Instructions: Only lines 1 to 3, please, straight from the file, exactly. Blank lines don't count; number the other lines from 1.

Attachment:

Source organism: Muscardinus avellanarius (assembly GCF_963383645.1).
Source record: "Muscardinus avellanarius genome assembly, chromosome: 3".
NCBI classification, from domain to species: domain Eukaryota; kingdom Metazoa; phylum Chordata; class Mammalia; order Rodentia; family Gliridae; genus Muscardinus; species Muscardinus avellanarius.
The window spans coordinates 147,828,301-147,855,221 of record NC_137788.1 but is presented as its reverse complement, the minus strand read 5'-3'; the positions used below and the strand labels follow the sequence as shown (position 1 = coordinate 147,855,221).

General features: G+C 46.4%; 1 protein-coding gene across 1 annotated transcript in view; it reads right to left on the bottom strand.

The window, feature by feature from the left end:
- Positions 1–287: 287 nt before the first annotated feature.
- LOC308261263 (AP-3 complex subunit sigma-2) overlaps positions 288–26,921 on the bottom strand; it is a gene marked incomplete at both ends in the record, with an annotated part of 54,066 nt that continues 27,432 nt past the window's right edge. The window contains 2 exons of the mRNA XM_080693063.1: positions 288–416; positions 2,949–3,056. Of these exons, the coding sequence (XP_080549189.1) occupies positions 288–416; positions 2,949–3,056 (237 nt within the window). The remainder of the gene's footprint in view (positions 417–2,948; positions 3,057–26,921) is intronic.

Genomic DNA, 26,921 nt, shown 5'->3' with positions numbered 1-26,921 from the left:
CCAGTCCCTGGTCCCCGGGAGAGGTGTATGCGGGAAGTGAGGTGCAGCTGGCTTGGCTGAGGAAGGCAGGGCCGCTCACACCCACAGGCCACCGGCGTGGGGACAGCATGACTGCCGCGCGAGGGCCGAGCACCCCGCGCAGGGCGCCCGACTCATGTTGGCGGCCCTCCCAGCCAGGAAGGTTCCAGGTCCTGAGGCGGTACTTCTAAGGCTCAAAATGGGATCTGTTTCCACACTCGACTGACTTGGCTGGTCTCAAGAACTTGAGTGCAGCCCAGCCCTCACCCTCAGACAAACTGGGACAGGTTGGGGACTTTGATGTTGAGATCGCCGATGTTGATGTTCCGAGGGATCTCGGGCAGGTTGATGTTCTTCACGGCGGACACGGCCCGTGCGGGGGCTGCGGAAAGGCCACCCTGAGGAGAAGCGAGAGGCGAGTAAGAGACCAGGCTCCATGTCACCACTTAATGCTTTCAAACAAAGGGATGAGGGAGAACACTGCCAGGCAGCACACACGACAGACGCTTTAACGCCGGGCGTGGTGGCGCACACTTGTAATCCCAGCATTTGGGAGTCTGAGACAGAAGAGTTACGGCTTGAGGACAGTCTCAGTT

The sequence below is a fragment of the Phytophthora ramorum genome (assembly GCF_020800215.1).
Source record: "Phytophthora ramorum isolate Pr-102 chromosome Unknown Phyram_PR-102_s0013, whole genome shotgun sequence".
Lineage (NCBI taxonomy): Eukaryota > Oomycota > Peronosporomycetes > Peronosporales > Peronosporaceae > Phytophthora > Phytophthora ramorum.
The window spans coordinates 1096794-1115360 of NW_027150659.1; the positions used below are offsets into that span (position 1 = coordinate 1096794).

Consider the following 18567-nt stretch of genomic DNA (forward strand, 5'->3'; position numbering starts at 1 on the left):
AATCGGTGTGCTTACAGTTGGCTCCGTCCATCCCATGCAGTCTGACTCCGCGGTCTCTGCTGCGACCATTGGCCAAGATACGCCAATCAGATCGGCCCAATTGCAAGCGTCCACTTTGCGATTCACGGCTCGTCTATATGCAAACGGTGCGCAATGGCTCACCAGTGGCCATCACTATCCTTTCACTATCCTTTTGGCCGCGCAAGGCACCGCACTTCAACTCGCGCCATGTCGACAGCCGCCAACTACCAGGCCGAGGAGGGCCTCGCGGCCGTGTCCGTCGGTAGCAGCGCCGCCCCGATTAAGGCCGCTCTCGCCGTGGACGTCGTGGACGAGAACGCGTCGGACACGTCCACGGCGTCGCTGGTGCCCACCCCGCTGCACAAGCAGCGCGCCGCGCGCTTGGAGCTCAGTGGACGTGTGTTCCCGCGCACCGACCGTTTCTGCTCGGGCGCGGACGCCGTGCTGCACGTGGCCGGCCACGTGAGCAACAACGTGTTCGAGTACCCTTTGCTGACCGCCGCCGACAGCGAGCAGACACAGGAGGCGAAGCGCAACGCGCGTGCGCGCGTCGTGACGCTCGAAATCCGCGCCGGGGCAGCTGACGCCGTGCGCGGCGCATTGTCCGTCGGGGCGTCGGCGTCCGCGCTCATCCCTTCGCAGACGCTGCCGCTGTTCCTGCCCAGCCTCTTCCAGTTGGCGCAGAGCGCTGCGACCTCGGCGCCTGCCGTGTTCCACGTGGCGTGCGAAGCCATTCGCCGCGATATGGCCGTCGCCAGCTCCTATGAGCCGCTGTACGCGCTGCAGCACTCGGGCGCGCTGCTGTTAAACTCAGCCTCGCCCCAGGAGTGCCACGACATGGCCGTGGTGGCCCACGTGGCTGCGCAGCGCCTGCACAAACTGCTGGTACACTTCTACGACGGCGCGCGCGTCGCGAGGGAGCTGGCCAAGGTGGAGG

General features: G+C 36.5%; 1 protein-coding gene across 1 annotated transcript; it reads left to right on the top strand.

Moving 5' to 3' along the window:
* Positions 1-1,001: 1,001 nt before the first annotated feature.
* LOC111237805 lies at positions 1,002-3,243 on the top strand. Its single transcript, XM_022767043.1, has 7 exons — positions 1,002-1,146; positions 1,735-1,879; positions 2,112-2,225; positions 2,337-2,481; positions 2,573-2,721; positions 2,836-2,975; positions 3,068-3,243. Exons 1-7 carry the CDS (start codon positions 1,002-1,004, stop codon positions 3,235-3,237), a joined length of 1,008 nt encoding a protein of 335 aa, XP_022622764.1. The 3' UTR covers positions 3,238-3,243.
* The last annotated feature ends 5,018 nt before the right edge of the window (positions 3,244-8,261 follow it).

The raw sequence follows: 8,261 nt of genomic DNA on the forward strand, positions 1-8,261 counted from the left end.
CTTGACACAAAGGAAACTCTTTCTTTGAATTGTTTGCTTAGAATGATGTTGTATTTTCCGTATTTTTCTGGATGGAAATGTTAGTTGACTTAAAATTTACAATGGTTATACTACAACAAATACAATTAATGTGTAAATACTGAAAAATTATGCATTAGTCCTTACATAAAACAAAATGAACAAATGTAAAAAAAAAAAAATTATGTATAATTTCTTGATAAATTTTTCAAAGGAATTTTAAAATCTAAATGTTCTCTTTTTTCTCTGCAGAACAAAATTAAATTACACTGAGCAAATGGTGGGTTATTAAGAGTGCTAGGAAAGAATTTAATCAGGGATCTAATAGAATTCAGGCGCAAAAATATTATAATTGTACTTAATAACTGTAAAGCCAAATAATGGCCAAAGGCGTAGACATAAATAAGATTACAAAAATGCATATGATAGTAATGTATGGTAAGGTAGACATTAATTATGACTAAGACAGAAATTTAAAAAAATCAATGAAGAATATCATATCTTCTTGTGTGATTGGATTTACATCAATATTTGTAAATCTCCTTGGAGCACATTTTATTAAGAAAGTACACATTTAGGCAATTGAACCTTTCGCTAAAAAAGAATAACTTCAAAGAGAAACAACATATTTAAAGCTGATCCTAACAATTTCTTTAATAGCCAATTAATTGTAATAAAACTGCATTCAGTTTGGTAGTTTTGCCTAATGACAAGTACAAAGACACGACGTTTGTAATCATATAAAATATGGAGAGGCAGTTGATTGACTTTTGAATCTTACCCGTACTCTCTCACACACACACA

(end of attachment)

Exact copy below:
Source organism: Muscardinus avellanarius (assembly GCF_963383645.1).
Source record: "Muscardinus avellanarius genome assembly, chromosome: 3".
NCBI classification, from domain to species: domain Eukaryota; kingdom Metazoa; phylum Chordata; class Mammalia; order Rodentia; family Gliridae; genus Muscardinus; species Muscardinus avellanarius.